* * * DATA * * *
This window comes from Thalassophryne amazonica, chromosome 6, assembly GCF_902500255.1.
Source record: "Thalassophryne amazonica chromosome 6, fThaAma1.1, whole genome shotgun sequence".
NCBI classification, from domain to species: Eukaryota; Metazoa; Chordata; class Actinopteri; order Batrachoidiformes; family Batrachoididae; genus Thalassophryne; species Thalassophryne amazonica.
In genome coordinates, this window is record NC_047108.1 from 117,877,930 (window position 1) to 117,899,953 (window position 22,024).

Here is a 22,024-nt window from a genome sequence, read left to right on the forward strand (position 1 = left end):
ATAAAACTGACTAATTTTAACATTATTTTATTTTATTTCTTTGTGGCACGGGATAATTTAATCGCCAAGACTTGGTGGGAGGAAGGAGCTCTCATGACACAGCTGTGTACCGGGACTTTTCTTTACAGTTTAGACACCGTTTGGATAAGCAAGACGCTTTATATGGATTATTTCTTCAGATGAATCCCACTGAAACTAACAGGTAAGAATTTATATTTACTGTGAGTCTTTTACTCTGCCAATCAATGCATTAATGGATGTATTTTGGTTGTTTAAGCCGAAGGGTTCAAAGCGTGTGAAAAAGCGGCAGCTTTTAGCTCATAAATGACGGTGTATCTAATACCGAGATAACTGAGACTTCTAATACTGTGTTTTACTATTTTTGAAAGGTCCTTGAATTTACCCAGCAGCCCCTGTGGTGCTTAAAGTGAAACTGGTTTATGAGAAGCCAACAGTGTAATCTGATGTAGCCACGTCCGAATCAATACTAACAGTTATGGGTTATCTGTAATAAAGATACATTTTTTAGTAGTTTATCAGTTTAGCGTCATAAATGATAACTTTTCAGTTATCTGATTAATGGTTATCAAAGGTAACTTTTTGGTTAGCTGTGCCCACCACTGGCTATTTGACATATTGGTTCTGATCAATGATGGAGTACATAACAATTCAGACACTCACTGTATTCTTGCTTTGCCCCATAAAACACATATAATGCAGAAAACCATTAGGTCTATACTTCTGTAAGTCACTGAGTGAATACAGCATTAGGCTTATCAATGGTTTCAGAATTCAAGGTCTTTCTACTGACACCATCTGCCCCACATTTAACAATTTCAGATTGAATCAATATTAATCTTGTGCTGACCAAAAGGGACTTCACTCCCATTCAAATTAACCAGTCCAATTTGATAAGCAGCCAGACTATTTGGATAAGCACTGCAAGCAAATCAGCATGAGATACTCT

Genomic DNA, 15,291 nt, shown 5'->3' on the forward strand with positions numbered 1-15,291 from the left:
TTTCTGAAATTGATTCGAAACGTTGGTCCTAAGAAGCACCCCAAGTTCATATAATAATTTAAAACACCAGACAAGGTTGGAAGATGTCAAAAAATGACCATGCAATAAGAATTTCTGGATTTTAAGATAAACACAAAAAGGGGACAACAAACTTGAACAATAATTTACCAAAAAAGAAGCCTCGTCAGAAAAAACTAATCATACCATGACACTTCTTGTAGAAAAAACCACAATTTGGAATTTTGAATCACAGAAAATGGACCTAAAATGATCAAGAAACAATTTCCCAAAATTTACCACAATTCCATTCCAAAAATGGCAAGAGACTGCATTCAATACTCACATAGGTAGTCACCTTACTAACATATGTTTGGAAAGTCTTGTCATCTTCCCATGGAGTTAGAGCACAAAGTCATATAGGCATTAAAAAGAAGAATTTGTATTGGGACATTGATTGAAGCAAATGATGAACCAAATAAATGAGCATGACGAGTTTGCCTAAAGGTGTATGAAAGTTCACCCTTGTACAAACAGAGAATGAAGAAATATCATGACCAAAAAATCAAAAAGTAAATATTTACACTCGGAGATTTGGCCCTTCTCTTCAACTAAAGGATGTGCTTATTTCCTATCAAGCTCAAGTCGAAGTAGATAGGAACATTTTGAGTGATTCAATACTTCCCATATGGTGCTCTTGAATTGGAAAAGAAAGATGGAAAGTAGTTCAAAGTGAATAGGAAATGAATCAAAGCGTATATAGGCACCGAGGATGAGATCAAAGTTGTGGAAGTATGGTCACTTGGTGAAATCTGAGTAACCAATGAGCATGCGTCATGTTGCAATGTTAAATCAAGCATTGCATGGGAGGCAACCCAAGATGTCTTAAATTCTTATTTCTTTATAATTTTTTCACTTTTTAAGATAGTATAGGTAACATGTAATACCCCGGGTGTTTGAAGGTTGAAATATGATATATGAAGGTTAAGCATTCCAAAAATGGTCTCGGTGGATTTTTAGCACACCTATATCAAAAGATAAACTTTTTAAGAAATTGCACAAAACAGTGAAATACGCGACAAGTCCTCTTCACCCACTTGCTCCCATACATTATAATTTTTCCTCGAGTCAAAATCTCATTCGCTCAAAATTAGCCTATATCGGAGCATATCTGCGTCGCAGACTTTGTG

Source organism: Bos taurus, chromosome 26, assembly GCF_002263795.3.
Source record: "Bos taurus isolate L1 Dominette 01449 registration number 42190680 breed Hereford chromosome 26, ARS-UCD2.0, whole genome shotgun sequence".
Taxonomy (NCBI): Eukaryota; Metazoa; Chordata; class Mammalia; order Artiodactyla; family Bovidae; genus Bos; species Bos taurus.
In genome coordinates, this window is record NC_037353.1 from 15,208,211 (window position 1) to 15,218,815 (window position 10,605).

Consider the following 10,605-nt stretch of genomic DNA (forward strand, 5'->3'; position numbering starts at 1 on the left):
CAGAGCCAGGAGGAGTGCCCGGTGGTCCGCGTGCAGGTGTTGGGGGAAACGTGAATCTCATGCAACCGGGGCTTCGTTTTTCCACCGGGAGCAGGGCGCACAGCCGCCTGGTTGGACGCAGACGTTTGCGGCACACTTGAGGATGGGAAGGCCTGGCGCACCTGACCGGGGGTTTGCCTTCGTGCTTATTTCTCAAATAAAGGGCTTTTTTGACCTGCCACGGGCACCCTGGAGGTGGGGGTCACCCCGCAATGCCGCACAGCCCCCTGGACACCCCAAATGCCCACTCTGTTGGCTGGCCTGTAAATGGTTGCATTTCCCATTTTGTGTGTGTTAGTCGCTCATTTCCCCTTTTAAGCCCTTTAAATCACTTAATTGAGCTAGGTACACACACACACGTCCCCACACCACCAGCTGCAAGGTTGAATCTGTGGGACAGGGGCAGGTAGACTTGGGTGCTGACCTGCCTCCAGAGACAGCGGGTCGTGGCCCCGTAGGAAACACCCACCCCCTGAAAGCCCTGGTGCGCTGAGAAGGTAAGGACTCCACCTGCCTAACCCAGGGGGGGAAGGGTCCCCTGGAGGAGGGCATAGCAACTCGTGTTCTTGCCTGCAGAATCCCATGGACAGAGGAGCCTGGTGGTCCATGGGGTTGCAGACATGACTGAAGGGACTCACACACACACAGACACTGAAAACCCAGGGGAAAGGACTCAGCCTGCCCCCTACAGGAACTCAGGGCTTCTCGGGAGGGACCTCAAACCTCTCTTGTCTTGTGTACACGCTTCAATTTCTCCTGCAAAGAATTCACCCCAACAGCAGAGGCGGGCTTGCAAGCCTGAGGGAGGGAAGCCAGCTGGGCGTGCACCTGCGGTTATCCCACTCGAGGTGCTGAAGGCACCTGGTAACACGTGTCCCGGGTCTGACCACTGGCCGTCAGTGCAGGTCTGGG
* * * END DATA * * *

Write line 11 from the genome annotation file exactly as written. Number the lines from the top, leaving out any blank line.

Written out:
Taxonomy (NCBI): Eukaryota; Metazoa; Chordata; class Mammalia; order Artiodactyla; family Bovidae; genus Bos; species Bos taurus.